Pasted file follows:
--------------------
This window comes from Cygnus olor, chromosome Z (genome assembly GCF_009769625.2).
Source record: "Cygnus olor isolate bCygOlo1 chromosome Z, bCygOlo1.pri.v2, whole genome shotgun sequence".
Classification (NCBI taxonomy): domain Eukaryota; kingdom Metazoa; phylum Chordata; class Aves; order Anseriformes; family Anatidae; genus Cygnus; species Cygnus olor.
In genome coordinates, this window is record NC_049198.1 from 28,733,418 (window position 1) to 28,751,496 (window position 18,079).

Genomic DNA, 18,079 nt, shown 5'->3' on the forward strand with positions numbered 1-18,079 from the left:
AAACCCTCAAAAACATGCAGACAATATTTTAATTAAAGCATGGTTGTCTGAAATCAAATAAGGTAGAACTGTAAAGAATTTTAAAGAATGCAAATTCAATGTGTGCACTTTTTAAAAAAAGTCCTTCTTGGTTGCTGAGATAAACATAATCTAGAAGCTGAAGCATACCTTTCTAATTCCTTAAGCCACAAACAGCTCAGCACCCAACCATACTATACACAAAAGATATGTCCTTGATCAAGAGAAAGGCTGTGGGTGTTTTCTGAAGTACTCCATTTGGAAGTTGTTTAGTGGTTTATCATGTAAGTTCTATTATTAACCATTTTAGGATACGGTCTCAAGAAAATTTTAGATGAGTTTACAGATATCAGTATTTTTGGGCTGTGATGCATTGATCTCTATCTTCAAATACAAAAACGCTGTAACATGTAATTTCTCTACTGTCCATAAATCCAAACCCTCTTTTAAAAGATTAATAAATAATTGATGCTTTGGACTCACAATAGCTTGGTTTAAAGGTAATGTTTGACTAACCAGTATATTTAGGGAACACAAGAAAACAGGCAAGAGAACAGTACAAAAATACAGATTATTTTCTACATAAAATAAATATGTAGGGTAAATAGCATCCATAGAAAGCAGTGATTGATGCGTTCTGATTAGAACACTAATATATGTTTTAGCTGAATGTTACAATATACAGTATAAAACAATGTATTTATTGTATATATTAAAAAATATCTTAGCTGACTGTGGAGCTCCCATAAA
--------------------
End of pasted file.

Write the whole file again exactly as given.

This window comes from Cygnus olor, chromosome Z (genome assembly GCF_009769625.2).
Source record: "Cygnus olor isolate bCygOlo1 chromosome Z, bCygOlo1.pri.v2, whole genome shotgun sequence".
Classification (NCBI taxonomy): domain Eukaryota; kingdom Metazoa; phylum Chordata; class Aves; order Anseriformes; family Anatidae; genus Cygnus; species Cygnus olor.
In genome coordinates, this window is record NC_049198.1 from 28,733,418 (window position 1) to 28,751,496 (window position 18,079).

Genomic DNA, 18,079 nt, shown 5'->3' on the forward strand with positions numbered 1-18,079 from the left:
AAACCCTCAAAAACATGCAGACAATATTTTAATTAAAGCATGGTTGTCTGAAATCAAATAAGGTAGAACTGTAAAGAATTTTAAAGAATGCAAATTCAATGTGTGCACTTTTTAAAAAAAGTCCTTCTTGGTTGCTGAGATAAACATAATCTAGAAGCTGAAGCATACCTTTCTAATTCCTTAAGCCACAAACAGCTCAGCACCCAACCATACTATACACAAAAGATATGTCCTTGATCAAGAGAAAGGCTGTGGGTGTTTTCTGAAGTACTCCATTTGGAAGTTGTTTAGTGGTTTATCATGTAAGTTCTATTATTAACCATTTTAGGATACGGTCTCAAGAAAATTTTAGATGAGTTTACAGATATCAGTATTTTTGGGCTGTGATGCATTGATCTCTATCTTCAAATACAAAAACGCTGTAACATGTAATTTCTCTACTGTCCATAAATCCAAACCCTCTTTTAAAAGATTAATAAATAATTGATGCTTTGGACTCACAATAGCTTGGTTTAAAGGTAATGTTTGACTAACCAGTATATTTAGGGAACACAAGAAAACAGGCAAGAGAACAGTACAAAAATACAGATTATTTTCTACATAAAATAAATATGTAGGGTAAATAGCATCCATAGAAAGCAGTGATTGATGCGTTCTGATTAGAACACTAATATATGTTTTAGCTGAATGTTACAATATACAGTATAAAACAATGTATTTATTGTATATATTAAAAAATATCTTAGCTGACTGTGGAGCTCCCATAAA